And you know what else? Especially if you’re a doctor? Don’t pretend to care when you don’t. When you belittle. When you get annoyed with children who are fighting for a better life and end for the parents. Don’t pretend to advocate because for the moment you feel sorry for someone. Don’t pretend like you’re Gucci just because you give to this or that charity or “buy your way” out of having to actually GIVE CARE.

You know what means even more than your charity checks and your “honest opinions” to families struggling with ANY illness or disease or end of life process when you follow up your explanations with the words, “we care?” When you SHOW THE FUCK UP for them.

I am showing up, mama, and even when you don’t want me here, here is where I will be. Too little too late to heal all the old wounds, but not too late to SEE that bygones can be bygones, and despite all of our bad times, all of the good you’ve done for me.

I’m so sorry for the hell, all the chaos I brought to you. I’m sorry for all the hurtful words and for all the times I fought you. I’m sorry I’m not the daughter you’d always hoped I’d be, playing the philharmonic or writing novels or preaching the gospel…but so many of the good things I am are things that you taught me.

“I didn’t carry you in my belly for nine months, but I carried you in my heart for a lifetime,” is what you’d often say to me…and that “to do your best and leave the rest,” was sometimes the only way to be. These words I’ve never forgotten and these words I’ll never forget.

I will soon, again, be an orphan, a fate you once saved me from…and with these fleeting last moments I am sorry. I know I was wrong. I’ll always be a daddy’s girl, and this always broke your heart…but the reality I thought you lived in was creating jealousy into art. But I always had a mom…

I understand your love tonight and what made you who you are…and that even though we aren’t the same we aren’t that far apart. I want to say, “it’s ok, let go,” though it truly breaks my heart…because I understand after all these years who you really are.

Rest now, precious woman, I know you did your best…and your best was really always enough, though I often put you to the test. I thought you didn’t love me, but you just loved me in your way…and, “rest now, precious woman,” is all I can seem to say…

I’m Done. (Re-Blog)

I’m done, too…. Have been for quite some time now. I think it hit me when I worked so hard to repair a friendship and support the person’s new life not realizing or fully accepting that we weren’t really friends at all until I was accused of “stalking” because I added the person’s new boyfriend as a friend on a Facebook “without asking permission.”

Who the hell asks permission to be friends with a friend’s boyfriend if they are truly friends, especially when they are 30+ years older than you and it is extremely clear that you have zero interest in drama and only have an interest in getting to know and support people?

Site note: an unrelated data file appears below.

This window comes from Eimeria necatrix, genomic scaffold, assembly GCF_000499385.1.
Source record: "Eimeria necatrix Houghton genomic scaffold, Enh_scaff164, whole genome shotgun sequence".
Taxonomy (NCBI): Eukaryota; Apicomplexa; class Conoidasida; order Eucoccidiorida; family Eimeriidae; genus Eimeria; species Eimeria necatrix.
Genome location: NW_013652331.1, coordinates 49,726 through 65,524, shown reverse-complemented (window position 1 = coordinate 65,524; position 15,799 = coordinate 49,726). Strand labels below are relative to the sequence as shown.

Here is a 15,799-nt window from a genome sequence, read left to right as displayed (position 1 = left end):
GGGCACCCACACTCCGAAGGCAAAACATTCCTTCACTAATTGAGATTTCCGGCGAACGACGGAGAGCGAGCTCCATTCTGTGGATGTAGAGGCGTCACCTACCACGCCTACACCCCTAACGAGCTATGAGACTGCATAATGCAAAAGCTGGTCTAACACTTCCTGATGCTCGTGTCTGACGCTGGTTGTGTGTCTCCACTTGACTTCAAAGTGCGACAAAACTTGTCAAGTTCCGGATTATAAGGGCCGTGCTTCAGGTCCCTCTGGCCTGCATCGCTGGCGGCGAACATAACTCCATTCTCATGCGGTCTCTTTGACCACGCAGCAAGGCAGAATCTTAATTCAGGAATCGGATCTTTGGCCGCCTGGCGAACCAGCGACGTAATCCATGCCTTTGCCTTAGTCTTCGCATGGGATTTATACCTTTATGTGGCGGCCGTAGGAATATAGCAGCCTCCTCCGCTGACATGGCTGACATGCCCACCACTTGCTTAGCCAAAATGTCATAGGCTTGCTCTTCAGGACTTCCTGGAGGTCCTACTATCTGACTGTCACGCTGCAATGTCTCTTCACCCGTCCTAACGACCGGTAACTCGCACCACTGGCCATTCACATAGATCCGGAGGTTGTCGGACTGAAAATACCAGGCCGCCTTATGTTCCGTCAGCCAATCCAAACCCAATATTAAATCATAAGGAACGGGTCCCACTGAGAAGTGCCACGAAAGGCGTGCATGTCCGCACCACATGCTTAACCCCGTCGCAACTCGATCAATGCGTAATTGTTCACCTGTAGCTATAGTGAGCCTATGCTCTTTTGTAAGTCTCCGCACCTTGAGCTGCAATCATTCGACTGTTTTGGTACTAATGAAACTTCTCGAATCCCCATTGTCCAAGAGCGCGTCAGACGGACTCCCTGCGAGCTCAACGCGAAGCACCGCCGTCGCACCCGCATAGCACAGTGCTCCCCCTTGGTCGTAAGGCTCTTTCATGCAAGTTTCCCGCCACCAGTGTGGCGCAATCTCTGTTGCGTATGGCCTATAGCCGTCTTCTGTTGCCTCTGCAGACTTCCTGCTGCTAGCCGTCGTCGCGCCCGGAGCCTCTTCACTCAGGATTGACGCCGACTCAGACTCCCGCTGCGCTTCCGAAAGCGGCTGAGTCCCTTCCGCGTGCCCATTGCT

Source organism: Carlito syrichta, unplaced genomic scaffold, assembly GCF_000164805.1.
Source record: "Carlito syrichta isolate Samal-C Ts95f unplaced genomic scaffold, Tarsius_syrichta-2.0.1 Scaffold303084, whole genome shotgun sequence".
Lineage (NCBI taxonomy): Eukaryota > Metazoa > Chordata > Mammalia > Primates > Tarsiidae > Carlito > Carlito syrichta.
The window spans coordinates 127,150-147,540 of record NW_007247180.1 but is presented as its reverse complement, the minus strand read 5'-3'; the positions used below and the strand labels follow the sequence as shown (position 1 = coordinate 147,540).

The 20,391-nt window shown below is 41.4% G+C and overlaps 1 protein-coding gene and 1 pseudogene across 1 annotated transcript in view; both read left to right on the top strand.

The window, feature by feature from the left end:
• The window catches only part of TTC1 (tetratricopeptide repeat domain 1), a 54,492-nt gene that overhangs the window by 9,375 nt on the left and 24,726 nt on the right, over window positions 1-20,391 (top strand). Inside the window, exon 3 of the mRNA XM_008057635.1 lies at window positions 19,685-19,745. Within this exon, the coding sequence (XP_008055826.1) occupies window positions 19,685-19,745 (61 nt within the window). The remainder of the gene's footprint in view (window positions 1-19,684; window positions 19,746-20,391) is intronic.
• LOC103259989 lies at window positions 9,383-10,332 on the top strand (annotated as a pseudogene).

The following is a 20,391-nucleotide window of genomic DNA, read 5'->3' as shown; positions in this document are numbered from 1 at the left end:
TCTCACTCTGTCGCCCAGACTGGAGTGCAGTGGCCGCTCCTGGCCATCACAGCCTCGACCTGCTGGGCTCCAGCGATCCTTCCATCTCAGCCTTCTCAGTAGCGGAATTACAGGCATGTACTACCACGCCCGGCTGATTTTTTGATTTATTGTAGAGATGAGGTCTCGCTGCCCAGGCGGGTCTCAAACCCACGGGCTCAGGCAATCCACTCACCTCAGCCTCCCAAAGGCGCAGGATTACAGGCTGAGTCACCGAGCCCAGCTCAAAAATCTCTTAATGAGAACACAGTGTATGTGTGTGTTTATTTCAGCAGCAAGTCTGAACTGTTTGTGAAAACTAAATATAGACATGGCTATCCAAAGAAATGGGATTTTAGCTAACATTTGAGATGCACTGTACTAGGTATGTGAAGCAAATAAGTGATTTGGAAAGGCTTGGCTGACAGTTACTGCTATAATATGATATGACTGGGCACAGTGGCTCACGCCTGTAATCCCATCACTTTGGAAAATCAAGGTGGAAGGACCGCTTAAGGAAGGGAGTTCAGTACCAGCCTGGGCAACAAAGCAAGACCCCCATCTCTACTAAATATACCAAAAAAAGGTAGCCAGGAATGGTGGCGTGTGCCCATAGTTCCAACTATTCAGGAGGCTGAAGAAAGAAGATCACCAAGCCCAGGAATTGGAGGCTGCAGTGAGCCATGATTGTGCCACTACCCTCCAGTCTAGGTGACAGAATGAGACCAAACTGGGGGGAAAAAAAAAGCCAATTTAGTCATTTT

That experience taught me that it is very rarely about you but almost always about some insecurity or issue that someone else has when they do something completely ridiculous like that. I’d done nothing but prove myself forgiving, trustworthy and kind up to that point but that day, in the blink of an eye, I was done.

I was angry, and I was hurt. I’d done nothing but listen to this friend go on about not wanting to disappoint anyone by going on with life and had been encouraging and, I hope, uplifting about it all. I gave a hundred percent to making an effort to support this person’s new life and to encourage them to live it however they saw fit to live it, not worrying about the judgments of others.

I felt insulted and used as a human being. And, ultimately? It had very little if anything to do with me. It had to do with that person’s own lack of trust, whether in me or the boyfriend or whomever. It had to do with their lack of actual concern about me, and that day that lack of concern slapped me in the face out of nowhere.

That day, I didn’t give up on the person, I finally saw my own self worth and let that person go, like I should have done all the other times that person had walked out of my life, instead of trying so hard to make what was not meant to be in my life work in some way.

This post really spoke to me. Sometimes you’re gonna love or care for people at different levels and in different ways that are never going to truly care about you. Sometimes, they’re gonna say they do but their actions are actions that speak more loudly to their lack of care and concern than the other way around.

The following re-blogged post was me that day, and every day since in any situation where I feel used or mistreated, and I didn’t even realize it until this moment. I have learned to truly be done without questioning when my heart says it’s time.

It feels good to be done.

Life Bloggs Club

I’m done holding the door open for people and wondering what I’ve done wrong instead of realizing it’s their loss.

I’m done trying to give people a reason to stay when in reality, I shouldn’t want someone who doesn’t want to be here.

I’m done investing time and energy into people who just don’t care.

I’m done picking myself apart for people who only ever took everything I had to give and left once they realized I didn’t have more in me.

I’m done saying sorry to people who should be the one apologizing.

I’m done letting guilt eat away at me when I shouldn’t

I’m done fixating upon my flaws and trying to win people over when there are so many people who wouldn’t like me if I changed.

I’m done pretending to be someone I’m not simply to fit the mold of their expectations. 

I’m done trying so…

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Never

Sometimes,

a thing needs to get lost,

never to be found again,

before I realize just how much

it really meant to me while I had it.

Her laugh,

her smile,

her scent,

her softness,

the sparkle in her eyes

when I’d tell her the secrets of my heart…

and the fire in them

when I’d tell her the pain in it.

I never expected to have a “her”

in my life.

I never expected “her”

to last twenty years…

Then, cancer.

Three years later,

three years since the end,

I’m more convinced than ever I

never will again.

Sometimes a thing,

like this one,